In the sin sick and sorrow torn world of today Our Lord asks you His chosen to witness for Him.
The congregation here have renewed their vows as you have made yours. In the fellowship of Christ they offer you something richer and stronger than any society born of this world could offer. To the beauty of this sanctuary you will return again and again, in an act of penitence to make your peace with Almighty God, and in humility and sincerity to partake of the Holy Eucharist. Outside these blessed walls you will strive to live a life of witness to Christ, by the strength and sustenance you receive inside.
Becoming a committed Catholic does not offer you a charmed life. It does not exclude you from trials and temptations, many times you will be weary, many times hurt, and sometimes, being human, you will feel slighted, perhaps even rejected.
In such days what will you do ? And to whom will you turn ? Why ! back to the Risen Lord who has promised “My grace is sufficient for all your needs.” (2 Corinthians 12:9) The service Our Lord asks of you only you can give, no one else. Your place here in this church can be filled by no one else, only you. “I pray thee have me excused” (Luke 14:18) is the prayer which is never answered, but then if we are followers of Christ it will never be prayed.
As you go from this house tonight, a new presence fills you, a new hope surges in your heart, a new road lies before you, and under the command of Christ a new life begins. As the years unfold may they produce for Our Lord a rich harvest. May the tapestry of time show that when He called you answered as did the child Samuel: “Speak Lord, for thy servant heareth.” (1 Samuel 3:10)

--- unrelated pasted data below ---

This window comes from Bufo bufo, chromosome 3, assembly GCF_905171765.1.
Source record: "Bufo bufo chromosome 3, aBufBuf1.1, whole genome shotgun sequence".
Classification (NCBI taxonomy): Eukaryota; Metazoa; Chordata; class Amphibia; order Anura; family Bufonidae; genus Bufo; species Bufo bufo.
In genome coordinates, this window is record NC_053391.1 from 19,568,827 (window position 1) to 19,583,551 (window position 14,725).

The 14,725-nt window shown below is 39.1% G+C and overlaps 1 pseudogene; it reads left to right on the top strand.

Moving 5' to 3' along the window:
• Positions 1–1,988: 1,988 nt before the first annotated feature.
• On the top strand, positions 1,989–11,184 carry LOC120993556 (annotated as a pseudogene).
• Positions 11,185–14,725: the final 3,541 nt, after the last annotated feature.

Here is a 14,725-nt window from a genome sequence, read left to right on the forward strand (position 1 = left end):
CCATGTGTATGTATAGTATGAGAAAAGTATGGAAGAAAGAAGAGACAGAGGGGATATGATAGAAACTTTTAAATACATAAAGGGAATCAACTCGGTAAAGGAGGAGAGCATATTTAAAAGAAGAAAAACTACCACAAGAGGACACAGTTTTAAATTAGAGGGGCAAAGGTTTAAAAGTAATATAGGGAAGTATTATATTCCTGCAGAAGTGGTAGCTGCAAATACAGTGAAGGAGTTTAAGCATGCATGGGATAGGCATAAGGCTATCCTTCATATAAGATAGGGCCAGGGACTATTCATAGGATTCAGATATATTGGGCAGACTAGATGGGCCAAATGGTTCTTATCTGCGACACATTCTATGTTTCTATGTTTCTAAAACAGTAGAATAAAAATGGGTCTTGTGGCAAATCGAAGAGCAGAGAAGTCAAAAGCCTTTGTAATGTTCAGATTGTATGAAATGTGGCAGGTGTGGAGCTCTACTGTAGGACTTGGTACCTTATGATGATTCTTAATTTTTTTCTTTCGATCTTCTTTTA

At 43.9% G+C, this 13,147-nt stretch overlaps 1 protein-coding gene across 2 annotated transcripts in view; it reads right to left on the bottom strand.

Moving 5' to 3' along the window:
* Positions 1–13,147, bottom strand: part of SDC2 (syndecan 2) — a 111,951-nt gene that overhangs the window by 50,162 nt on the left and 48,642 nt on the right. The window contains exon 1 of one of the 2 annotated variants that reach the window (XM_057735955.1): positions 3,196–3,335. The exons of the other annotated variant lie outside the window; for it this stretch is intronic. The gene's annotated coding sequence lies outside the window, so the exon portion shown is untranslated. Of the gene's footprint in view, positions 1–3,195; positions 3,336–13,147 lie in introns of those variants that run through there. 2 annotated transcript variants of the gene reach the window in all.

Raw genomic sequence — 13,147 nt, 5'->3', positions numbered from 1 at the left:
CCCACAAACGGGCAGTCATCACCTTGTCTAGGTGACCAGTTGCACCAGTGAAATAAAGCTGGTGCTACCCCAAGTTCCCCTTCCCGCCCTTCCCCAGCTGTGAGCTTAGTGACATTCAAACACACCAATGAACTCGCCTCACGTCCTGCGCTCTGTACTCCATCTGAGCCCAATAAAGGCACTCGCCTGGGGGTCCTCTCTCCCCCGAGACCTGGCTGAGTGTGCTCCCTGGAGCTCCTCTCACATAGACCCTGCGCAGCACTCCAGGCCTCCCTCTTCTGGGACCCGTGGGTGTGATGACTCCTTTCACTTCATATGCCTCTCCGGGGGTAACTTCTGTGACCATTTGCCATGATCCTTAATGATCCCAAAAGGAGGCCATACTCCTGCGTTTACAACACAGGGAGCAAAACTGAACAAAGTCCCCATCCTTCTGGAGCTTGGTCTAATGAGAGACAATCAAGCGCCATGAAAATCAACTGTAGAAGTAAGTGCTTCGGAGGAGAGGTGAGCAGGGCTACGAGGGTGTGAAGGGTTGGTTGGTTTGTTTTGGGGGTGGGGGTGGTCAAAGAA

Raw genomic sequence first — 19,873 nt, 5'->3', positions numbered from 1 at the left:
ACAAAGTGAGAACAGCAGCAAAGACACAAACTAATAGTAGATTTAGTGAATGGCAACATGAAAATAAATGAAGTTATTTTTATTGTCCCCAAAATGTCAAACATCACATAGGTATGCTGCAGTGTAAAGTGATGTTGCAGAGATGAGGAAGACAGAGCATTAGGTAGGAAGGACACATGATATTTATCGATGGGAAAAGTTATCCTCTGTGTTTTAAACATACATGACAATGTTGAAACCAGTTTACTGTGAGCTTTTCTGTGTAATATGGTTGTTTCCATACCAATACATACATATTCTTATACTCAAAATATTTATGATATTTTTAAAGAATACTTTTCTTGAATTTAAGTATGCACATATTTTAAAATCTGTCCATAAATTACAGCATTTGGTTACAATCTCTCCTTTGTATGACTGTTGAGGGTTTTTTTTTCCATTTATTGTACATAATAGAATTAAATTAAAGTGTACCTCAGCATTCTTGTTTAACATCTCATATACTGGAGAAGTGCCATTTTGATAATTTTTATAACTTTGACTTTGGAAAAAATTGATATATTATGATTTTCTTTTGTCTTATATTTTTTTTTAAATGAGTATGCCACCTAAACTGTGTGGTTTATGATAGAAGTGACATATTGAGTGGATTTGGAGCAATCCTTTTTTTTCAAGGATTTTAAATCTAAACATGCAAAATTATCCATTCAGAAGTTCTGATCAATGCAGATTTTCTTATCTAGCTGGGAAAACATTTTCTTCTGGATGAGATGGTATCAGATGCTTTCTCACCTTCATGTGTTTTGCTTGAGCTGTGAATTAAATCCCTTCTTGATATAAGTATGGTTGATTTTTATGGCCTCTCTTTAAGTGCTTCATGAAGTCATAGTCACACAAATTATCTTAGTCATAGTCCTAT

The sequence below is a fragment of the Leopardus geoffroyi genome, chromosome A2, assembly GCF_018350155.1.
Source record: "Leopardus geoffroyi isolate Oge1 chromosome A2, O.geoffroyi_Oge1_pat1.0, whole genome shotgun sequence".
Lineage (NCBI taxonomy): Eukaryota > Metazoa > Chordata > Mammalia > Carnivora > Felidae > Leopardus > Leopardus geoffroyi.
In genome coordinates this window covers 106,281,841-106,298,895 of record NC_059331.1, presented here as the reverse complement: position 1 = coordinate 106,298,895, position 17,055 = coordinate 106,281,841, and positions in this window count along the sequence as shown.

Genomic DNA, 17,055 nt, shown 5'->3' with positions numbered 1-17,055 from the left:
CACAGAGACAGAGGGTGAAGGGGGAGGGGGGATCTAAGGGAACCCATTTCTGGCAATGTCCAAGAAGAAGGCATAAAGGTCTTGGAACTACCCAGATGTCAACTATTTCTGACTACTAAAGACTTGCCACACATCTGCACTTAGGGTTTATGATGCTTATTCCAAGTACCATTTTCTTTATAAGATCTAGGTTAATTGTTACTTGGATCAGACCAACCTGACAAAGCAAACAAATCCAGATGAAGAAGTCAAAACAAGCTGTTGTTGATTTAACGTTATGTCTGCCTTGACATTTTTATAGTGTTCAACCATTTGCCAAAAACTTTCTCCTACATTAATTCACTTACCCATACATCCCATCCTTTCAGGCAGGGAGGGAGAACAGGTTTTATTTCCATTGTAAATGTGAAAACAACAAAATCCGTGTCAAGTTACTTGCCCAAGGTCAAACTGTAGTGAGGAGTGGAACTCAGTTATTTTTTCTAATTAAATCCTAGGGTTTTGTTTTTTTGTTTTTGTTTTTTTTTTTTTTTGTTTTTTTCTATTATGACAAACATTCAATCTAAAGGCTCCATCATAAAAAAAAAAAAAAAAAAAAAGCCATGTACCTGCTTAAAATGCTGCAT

Tonight you have accepted the Risen Lord as Lord of your life, may your body become His temple, your heart His throne, and your life a priceless jewel for Him.
Responding to a simple and random open invitation by a Catholic friend to attend the Easter Vigil, the author was so moved by the experience that her sixty-odd years in one Faith tradition proved to be a stepping stone from which she eventually – after a process of withdrawal from her own involvement in the Church of her baptism and journeying in faith towards another – moved into the Catholic Faith in late-1990. Whilst declaring that her shift of allegiance from one faith to another was the best thing that she had ever done – not without pain, loss and sacrifice – she presented these words as a form of second homily at the end of a subsequent Easter Vigil. Within a few short months, the Lord had further plans for her, as He called her home to rest in peace and rise in glory !